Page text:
Blood protozoan and ricketsial diseases - trypanosomiasis, Biology

Blood Protozoan and Ricketsial Diseases

Trypanosomiasis

It is also known as surra in equines and tibarsa in camel and results in intermittent fever, loss of condition, edema and nervous signs.

Etiology: It is caused by Trypanosoma evansi in cows, buffaloes, horses, camel, dog, elephant and wild ruminants.Spread of the disease occurs through mechanical carriers. Tabanus and stomoxys fly play important role in the spread of the disease.

Pathogenesis: The organisms gain entry into blood by biting of the flies and multiply there as well as in the body fluid like cerebrospinal fluid.

Clinical signs: The affected animals reveal intermittent fever, progressive anaemia and edema mainly of dependant parts of body. The animals become dull, depressed and weak. There is ocular and nasal discharge and haemorrhages occur at the junction of skin and mucus membrane. Urticarial plaques with necrotic foci in centre are also noticed. In the later stages, animals reveal nervous signs like paraplegia, paralysis, circling, head pressing against fixed objects and convulsions. Performance of animals become low while pregnant animals abort and show irregular estrus. Disease in horses and camel is usually fatal if not treated early.

On postmortem examination, the carcass appears emaciated, pale and icteric. There is infiltration of lymphocytes and plasma cells in different tissues including brain and spinal cord.

Diagnosis: It is diagnosed by clinical sign and confirmed by serological tests like indirect fluorescent antibody test, capillary agglutination and ELISA test, and by seeing the organisms in blood smears prepared from affected cases. If the number of organisms is low in circulation, glucose saline can be injected intravenously and then the blood is collected for preparing smear. It can also be confirmed by animal inoculation test by injecting suspected blood into rat or mice intravenously or intraperitoneally. These animals die within 2-3 days.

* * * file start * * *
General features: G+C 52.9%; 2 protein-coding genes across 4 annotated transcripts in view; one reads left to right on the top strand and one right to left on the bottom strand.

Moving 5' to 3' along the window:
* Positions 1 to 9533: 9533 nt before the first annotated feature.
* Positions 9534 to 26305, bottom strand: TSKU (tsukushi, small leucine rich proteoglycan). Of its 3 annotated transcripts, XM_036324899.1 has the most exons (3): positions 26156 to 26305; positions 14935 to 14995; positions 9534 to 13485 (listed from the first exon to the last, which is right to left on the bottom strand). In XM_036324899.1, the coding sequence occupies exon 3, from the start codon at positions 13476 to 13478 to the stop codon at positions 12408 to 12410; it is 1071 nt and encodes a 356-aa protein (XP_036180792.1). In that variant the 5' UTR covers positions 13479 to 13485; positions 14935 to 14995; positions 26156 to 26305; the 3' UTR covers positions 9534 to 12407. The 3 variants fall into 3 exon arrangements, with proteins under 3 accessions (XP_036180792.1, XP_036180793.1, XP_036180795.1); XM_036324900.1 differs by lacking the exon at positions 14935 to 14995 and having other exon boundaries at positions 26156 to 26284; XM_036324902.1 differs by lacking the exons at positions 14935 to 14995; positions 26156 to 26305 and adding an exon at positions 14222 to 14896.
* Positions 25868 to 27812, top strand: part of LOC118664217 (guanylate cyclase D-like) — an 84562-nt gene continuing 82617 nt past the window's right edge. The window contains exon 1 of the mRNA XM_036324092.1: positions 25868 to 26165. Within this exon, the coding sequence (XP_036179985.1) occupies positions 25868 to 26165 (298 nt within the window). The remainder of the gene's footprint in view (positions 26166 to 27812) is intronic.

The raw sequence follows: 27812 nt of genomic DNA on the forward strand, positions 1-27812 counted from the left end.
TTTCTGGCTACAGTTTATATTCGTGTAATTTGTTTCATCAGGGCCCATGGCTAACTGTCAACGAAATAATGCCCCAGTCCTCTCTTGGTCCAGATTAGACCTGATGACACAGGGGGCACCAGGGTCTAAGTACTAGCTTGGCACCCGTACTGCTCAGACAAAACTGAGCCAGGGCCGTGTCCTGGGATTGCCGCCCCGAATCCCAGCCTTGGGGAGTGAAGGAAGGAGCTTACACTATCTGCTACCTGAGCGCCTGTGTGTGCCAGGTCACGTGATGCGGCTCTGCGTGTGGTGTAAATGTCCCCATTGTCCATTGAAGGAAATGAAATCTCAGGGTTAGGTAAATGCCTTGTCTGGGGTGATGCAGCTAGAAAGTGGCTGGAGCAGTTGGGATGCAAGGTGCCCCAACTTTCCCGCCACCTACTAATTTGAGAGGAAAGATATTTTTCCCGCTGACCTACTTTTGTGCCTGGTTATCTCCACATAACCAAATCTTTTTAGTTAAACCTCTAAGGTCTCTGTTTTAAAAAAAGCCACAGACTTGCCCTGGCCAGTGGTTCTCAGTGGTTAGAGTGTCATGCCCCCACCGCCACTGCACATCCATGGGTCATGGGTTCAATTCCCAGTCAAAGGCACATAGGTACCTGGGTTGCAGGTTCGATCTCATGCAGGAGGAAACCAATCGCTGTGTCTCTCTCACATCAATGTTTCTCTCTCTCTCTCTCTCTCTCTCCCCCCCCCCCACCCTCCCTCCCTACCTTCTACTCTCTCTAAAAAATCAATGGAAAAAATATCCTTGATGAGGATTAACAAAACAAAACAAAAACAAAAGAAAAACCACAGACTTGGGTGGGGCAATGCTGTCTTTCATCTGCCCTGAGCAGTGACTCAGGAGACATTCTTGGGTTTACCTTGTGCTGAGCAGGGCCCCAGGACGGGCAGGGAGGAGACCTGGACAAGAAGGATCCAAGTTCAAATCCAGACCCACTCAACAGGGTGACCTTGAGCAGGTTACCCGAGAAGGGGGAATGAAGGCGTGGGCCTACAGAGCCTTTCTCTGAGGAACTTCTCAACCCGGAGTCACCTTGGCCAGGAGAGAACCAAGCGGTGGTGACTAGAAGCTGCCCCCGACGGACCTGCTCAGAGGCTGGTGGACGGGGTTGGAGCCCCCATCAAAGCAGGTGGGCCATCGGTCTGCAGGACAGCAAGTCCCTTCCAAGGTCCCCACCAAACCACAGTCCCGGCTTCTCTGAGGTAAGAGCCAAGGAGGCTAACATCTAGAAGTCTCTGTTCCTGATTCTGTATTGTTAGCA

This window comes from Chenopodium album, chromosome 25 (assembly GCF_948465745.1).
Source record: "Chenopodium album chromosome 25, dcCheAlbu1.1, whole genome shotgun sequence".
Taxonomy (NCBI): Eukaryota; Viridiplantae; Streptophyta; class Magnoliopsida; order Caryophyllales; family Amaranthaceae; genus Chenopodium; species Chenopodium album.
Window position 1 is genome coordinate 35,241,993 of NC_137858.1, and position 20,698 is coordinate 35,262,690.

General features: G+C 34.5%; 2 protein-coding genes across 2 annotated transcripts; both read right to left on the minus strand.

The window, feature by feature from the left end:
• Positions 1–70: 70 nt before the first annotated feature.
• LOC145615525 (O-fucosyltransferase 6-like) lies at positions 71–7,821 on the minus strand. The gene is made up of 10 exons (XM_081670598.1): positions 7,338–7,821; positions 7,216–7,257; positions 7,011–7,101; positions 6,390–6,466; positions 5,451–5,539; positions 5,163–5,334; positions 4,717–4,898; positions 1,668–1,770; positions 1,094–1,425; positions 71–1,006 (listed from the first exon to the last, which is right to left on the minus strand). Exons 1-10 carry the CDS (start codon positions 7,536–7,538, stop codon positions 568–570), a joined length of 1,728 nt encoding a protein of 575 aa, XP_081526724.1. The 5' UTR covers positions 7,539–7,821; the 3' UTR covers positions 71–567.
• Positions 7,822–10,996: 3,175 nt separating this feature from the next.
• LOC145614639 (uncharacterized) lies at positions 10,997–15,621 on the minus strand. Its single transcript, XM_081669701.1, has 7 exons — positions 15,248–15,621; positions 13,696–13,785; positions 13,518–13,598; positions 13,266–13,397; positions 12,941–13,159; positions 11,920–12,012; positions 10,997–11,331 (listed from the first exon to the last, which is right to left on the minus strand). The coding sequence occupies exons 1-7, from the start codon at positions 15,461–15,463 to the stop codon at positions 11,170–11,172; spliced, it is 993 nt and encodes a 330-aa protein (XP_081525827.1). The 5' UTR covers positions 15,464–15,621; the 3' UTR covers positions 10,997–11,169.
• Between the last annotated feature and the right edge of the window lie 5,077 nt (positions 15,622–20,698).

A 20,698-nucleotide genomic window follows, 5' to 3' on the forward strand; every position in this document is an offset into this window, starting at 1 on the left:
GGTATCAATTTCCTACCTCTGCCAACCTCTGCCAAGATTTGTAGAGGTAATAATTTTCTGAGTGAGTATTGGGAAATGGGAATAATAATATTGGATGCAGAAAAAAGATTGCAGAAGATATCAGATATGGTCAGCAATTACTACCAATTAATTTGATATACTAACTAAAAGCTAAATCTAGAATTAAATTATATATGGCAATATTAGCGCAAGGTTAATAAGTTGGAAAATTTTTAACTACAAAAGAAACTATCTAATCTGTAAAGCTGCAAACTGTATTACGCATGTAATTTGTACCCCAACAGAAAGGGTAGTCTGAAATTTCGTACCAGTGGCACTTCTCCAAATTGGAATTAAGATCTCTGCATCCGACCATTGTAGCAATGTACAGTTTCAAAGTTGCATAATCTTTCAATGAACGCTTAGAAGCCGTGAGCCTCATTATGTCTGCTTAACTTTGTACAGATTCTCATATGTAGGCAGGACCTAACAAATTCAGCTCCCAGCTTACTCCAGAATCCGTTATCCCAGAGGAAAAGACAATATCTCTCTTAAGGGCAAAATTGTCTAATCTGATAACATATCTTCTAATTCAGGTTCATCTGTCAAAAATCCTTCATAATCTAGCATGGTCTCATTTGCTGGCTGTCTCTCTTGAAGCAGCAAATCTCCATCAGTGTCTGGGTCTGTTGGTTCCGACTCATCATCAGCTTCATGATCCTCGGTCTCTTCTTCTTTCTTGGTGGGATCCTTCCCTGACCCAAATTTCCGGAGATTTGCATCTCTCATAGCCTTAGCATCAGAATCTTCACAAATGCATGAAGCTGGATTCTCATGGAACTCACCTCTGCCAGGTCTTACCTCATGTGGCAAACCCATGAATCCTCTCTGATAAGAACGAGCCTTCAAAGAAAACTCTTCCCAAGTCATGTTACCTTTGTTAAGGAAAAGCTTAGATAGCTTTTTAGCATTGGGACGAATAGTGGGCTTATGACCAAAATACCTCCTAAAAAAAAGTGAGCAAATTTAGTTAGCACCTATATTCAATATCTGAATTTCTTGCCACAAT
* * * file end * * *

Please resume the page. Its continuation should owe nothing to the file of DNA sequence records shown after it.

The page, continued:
Treatment: The affected animals can be given suramin @ 9 g/100 kg dose body weight as single intramuscular injection or diminazene aceturate @ 0.8-1.6 g/100 kg dose body weight by deep intramuscular route. A maximum of 6 g diminazene aceturate can be given once and it should be repeated after 3 days. Quinapyramine prosalt containing quinapyramine methyl sulphate and chloride salts are also highly effective. It is given @ 2.5 g/dose by intramuscular route as single injection. Its sulphate salt has curative action while chloride has prophylacting action. Use of haematinic and liver tonics is helpful in early recovery of the cases. Occurrence of the disease can be reduced by checking the vector population and protecting the animals from biting flies.

Posted Date: 9/20/2012 1:22:48 AM | Location : United States







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